What does invoice financing really mean? - an itsettled explainer
Ever been in a meeting or reading an article and come across an unfamiliar phrase that throws you? Maybe you feel like you should know what it means, but you can’t quite put your finger on a definition. Well, itsettled is here to help. We’ve put together a series of explainer articles, where we’ll discuss common industry terminology and break down what it really means.
Firstly, let’s get the definition of invoice financing right.
Invoice financing is a way for businesses to borrow money against the amounts due from customers. It is also known as accounts receivable financing or receivables financing.
Invoice financing is a form of short-term financing and allows businesses to use their unpaid invoices as collateral to finance their company and boost cashflow. The business will typically receive 75-85% of the invoice total, and when the invoice is collected, they will receive the remaining amount, minus the fees and/or interest the lender charges. Interest and fees can vary depending on the provider.
A good example of invoice financing is a recruitment agency. If the recruitment agency has hired temporary staff on behalf of an employer, with the recruitment agency paying temporary staff themselves but invoicing their client for a month in arrears, they may benefit from invoice finance in order to keep a healthy cashflow.
There are over twenty different types of invoice finance, the two most common types being invoice factoring and invoice discounting. Invoice factoring is at one end of the scale, whilst invoice discounting is at the other, with all other types of invoice provision coming in between them.
Invoice factoring involves uploading your invoices to a third party provider, who lend money against these invoices and who collect payment for the invoices on your behalf.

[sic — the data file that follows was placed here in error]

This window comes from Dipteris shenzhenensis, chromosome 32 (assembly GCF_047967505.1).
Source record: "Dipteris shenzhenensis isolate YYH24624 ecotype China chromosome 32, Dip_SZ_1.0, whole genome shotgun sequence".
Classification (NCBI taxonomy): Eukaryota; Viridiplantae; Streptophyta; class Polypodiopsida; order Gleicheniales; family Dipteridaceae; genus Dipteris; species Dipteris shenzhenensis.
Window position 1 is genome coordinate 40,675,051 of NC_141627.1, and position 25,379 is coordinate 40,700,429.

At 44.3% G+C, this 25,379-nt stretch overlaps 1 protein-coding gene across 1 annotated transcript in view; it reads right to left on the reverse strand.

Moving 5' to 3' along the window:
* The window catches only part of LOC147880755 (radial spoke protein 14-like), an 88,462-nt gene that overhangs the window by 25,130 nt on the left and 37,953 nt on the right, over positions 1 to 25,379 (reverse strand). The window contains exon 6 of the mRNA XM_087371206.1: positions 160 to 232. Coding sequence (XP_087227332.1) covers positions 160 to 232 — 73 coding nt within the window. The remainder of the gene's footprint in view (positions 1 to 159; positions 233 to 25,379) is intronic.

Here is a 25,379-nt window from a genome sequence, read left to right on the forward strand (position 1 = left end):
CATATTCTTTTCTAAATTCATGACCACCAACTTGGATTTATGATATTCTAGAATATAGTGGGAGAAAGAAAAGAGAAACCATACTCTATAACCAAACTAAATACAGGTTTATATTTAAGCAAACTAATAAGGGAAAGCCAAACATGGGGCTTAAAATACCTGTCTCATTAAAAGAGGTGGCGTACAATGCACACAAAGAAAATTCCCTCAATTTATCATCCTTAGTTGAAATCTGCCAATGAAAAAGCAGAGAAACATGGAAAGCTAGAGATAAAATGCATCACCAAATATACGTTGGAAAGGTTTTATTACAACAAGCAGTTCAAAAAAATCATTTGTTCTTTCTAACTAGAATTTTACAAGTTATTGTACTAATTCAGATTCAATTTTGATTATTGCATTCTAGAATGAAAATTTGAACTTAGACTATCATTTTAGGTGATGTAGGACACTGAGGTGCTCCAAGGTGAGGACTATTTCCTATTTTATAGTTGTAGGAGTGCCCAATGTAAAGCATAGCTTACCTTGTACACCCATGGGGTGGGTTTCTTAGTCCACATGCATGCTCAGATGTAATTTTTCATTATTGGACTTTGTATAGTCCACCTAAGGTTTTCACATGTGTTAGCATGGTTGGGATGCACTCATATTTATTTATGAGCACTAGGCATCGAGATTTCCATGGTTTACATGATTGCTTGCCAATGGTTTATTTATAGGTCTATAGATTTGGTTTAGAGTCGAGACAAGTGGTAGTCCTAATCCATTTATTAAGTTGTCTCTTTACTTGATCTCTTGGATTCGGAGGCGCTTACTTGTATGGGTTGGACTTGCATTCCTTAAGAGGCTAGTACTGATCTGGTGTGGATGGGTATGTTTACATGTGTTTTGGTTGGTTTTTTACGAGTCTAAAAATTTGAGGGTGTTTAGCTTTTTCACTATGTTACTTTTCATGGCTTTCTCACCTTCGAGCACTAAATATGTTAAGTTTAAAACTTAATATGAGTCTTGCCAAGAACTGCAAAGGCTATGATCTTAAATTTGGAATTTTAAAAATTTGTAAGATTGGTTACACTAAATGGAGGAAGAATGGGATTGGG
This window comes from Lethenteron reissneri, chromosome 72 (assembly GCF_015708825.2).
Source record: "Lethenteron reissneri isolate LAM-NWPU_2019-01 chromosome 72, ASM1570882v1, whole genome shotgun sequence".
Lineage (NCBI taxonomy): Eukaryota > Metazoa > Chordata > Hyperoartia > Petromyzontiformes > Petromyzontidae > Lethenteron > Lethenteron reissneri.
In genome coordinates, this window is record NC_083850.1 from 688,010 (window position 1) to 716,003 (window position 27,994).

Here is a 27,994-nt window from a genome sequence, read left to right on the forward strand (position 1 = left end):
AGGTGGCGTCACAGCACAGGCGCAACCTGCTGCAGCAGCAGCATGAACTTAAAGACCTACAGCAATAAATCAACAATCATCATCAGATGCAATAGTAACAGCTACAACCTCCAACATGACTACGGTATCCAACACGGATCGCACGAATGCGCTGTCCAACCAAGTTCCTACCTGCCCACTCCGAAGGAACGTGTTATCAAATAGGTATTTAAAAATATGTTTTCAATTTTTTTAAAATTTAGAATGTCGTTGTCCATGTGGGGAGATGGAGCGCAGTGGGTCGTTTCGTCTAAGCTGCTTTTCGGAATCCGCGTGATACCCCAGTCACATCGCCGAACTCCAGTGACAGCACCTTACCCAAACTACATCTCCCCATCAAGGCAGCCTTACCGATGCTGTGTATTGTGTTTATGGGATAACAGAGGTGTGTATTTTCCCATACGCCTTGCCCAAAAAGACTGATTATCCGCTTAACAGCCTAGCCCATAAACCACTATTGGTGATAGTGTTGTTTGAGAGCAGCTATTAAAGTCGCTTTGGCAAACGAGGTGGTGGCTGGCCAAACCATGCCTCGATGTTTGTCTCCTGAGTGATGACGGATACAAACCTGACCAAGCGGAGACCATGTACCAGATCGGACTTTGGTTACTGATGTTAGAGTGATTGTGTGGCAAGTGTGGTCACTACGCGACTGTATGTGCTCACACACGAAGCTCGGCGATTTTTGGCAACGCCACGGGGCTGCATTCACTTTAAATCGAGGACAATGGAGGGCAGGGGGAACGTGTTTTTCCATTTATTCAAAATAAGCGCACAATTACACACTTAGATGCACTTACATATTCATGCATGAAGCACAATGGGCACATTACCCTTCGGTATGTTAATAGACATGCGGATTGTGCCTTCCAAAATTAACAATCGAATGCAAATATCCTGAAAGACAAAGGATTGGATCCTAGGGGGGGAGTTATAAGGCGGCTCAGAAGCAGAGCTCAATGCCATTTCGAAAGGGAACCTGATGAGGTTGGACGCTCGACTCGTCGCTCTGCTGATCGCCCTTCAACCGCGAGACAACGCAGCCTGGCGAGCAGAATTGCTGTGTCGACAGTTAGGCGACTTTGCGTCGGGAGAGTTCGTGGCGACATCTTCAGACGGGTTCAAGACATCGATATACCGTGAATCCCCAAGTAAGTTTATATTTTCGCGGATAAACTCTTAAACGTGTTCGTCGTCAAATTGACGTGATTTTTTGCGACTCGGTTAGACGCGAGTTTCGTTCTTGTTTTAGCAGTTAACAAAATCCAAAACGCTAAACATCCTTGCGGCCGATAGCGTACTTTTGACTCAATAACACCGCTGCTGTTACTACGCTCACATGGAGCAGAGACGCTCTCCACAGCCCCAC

Invoice discounting involves using a company to lend you the money, whilst you still collect the invoices yourself. Because there is no third party involvement in the collections process, some businesses prefer the confidentiality that invoice discounting offers. However, due to the amount of trust in the lendee that is required, Invoice Discounting can be harder to secure. Many smaller businesses may prefer to look towards the factoring end of invoice financing.
So, let’s look at the pros and cons of invoice finance.
- Allows the business to boost cashflow and reinvest
- Relatively low risk for lenders and borrowers
- It can be a quick access point for finance
- Your business can be viable without the need to belong to a certain sector or within a certain region
- Depending on the type of invoice finance used, your customers may find out that you are using a third party group to collect invoices (although this is not necessarily as negative as it seems).
- Generally, invoice finance providers will not take on overdue invoices or companies with a problem of late payments. Therefore, it doesn’t solve a businesses late payment problems. Luckily though, we can help!
- You have to pay fees or interest, as with many loans.
- Some Invoice finance providers will focus on specific sectors, so it’s best to reach out to a few to fully scope out your options.
There is no right answer for any business - you can choose which one suits your business and your needs best. If you are interested in invoice financing and looking for providers, we have links with all major invoice finance companies. Please get in touch with us at email@example.com to discuss the best invoice finance option for your business.
We hope you feel empowered to make the right financial decisions for your business with our itsettled explainer guides. If you have any questions, or would like to see us cover a new topic, simply email us at firstname.lastname@example.org.